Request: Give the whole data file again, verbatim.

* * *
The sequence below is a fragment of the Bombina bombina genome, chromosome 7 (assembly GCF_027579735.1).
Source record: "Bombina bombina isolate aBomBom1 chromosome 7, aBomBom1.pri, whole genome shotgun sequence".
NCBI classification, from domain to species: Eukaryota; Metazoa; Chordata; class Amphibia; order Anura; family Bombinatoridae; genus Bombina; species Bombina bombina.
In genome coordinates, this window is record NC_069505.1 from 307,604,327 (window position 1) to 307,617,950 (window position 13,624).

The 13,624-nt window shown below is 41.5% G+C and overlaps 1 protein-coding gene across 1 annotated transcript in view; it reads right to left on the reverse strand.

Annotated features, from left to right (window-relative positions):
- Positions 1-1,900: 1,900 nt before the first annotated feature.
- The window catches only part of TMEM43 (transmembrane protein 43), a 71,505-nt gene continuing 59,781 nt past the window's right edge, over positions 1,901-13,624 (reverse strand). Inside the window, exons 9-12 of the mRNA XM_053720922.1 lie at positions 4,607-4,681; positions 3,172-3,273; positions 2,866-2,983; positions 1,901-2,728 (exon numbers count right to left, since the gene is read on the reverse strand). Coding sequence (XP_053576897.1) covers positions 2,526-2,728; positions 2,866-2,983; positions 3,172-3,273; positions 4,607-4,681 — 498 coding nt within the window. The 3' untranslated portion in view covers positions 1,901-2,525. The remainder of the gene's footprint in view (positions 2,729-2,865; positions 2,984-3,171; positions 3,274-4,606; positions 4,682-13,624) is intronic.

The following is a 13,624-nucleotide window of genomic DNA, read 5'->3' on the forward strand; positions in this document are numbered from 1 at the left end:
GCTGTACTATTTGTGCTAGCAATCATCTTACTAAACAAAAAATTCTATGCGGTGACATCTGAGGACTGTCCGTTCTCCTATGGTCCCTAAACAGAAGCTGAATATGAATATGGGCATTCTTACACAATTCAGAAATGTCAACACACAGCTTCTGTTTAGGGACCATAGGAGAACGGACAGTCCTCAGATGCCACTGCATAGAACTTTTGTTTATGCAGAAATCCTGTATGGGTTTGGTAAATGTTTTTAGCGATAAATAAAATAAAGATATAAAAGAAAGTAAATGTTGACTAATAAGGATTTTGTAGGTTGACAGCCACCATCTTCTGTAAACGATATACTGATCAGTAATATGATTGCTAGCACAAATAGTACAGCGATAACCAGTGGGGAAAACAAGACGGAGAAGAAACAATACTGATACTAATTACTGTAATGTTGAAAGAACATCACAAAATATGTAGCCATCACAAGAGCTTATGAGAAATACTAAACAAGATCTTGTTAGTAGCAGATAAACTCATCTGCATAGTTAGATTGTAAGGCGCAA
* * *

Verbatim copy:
The sequence below is a fragment of the Bombina bombina genome, chromosome 7 (assembly GCF_027579735.1).
Source record: "Bombina bombina isolate aBomBom1 chromosome 7, aBomBom1.pri, whole genome shotgun sequence".
NCBI classification, from domain to species: Eukaryota; Metazoa; Chordata; class Amphibia; order Anura; family Bombinatoridae; genus Bombina; species Bombina bombina.
In genome coordinates, this window is record NC_069505.1 from 307,604,327 (window position 1) to 307,617,950 (window position 13,624).

The 13,624-nt window shown below is 41.5% G+C and overlaps 1 protein-coding gene across 1 annotated transcript in view; it reads right to left on the reverse strand.

Annotated features, from left to right (window-relative positions):
- Positions 1-1,900: 1,900 nt before the first annotated feature.
- The window catches only part of TMEM43 (transmembrane protein 43), a 71,505-nt gene continuing 59,781 nt past the window's right edge, over positions 1,901-13,624 (reverse strand). Inside the window, exons 9-12 of the mRNA XM_053720922.1 lie at positions 4,607-4,681; positions 3,172-3,273; positions 2,866-2,983; positions 1,901-2,728 (exon numbers count right to left, since the gene is read on the reverse strand). Coding sequence (XP_053576897.1) covers positions 2,526-2,728; positions 2,866-2,983; positions 3,172-3,273; positions 4,607-4,681 — 498 coding nt within the window. The 3' untranslated portion in view covers positions 1,901-2,525. The remainder of the gene's footprint in view (positions 2,729-2,865; positions 2,984-3,171; positions 3,274-4,606; positions 4,682-13,624) is intronic.

The following is a 13,624-nucleotide window of genomic DNA, read 5'->3' on the forward strand; positions in this document are numbered from 1 at the left end:
GCTGTACTATTTGTGCTAGCAATCATCTTACTAAACAAAAAATTCTATGCGGTGACATCTGAGGACTGTCCGTTCTCCTATGGTCCCTAAACAGAAGCTGAATATGAATATGGGCATTCTTACACAATTCAGAAATGTCAACACACAGCTTCTGTTTAGGGACCATAGGAGAACGGACAGTCCTCAGATGCCACTGCATAGAACTTTTGTTTATGCAGAAATCCTGTATGGGTTTGGTAAATGTTTTTAGCGATAAATAAAATAAAGATATAAAAGAAAGTAAATGTTGACTAATAAGGATTTTGTAGGTTGACAGCCACCATCTTCTGTAAACGATATACTGATCAGTAATATGATTGCTAGCACAAATAGTACAGCGATAACCAGTGGGGAAAACAAGACGGAGAAGAAACAATACTGATACTAATTACTGTAATGTTGAAAGAACATCACAAAATATGTAGCCATCACAAGAGCTTATGAGAAATACTAAACAAGATCTTGTTAGTAGCAGATAAACTCATCTGCATAGTTAGATTGTAAGGCGCAA